Ligamentous laxity

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Ligamentous laxity
Hypermobile finger
Specialty Orthopaedics

Ligamentous laxity, or ligament laxity, means loose ligaments. Ligamentous laxity is a cause of chronic body pain characterized by loose ligaments. When this condition affects joints in the entire body, it is called generalized joint hypermobility , which occurs in about ten percent of the population, and may be genetic. Loose ligaments can appear in a variety of ways and levels of severity. It also does not always affect the entire body. One could have loose ligaments of the feet, but not of the arms.


Someone with ligamentous laxity, by definition, has loose ligaments. Unlike other, more pervasive diseases, the diagnosis does not require the presence of loose tendons, muscles or blood vessels, hyperlax skin or other connective tissue problems. In heritable connective tissue disorders associated with joint hyper-mobility (such as Marfan syndrome and Ehlers–Danlos syndrome types I–III, VII, and XI), the joint laxity usually is apparent before adulthood. However, age of onset and extent of joint laxity are variable in Marfan syndrome, and joint laxity may be confined to the hands alone, as in Ehlers–Danlos syndrome type I. In addition, ligamentous laxity may appear in conjunction with physical co-ordination conditions such as Dyspraxia.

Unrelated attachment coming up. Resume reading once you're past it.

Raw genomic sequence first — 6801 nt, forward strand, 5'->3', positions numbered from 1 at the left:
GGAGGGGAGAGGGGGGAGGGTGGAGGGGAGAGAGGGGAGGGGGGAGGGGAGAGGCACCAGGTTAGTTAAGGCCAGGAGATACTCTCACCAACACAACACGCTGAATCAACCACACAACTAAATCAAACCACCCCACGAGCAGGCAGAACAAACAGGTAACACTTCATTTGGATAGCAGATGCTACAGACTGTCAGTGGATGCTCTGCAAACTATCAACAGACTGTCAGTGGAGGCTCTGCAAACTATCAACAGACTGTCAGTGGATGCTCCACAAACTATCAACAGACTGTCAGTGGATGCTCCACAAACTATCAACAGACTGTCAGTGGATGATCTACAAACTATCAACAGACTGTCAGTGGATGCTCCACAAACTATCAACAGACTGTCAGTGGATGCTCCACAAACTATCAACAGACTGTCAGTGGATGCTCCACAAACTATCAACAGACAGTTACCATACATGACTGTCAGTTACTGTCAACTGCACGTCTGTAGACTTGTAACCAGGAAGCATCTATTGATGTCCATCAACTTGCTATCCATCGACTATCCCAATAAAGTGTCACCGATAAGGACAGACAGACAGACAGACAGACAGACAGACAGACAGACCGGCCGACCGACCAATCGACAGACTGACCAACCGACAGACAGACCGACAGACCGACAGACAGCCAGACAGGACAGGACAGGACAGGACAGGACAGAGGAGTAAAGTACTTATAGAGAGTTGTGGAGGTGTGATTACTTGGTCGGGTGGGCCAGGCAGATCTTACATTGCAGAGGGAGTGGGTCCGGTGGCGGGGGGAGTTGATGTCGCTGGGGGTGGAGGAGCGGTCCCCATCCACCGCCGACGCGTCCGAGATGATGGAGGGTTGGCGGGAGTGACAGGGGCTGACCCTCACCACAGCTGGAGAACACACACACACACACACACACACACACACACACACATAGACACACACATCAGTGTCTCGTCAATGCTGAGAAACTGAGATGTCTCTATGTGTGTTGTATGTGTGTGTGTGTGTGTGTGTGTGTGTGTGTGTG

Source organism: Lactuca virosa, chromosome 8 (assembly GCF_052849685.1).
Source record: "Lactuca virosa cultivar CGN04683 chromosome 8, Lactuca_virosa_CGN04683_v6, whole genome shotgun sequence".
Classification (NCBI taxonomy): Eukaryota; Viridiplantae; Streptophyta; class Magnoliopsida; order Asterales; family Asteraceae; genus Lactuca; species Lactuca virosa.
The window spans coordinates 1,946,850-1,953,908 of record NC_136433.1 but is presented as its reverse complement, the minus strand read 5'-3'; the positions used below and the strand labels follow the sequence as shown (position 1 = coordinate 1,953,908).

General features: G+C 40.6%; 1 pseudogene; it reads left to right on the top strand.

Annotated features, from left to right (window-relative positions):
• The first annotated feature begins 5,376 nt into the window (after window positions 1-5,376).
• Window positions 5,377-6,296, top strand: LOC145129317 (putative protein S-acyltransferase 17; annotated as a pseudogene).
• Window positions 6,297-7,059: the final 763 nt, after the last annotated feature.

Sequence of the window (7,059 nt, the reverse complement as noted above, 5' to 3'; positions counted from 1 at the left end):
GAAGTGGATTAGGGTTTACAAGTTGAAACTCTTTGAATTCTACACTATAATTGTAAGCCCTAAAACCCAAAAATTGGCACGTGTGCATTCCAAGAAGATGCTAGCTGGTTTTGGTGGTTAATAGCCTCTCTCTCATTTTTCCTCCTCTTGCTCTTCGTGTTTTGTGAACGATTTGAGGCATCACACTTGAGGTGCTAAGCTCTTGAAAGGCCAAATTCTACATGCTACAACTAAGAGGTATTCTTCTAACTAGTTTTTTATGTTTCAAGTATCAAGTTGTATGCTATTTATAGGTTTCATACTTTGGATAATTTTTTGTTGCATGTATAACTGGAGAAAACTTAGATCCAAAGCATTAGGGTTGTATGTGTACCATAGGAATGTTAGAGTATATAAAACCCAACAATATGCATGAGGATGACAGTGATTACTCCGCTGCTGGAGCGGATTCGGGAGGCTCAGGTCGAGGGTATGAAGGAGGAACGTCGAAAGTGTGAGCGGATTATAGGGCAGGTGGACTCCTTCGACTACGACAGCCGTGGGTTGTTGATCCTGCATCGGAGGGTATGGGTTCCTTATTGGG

While ligamentous laxity may be genetic and affect an individual from a very early age, it can also be the result of an injury. Injuries, especially those involving the joints, invariably damage ligaments either by stretching them abnormally or even tearing them.

Loose or lax ligaments in turn are not capable of supporting joints as effectively as healthy ones, making the affected individual prone to further injury as well as compensation for the weakness using other parts of the body. Afflicted individuals may improve over time and lose some of their juvenile hyperlaxity as they age. Individuals over age 40 often have recurrent joint problems and almost always have chronic pain. Back patients with ligamentous laxity in the area of the spine may also experience osteoarthritis and disc degeneration.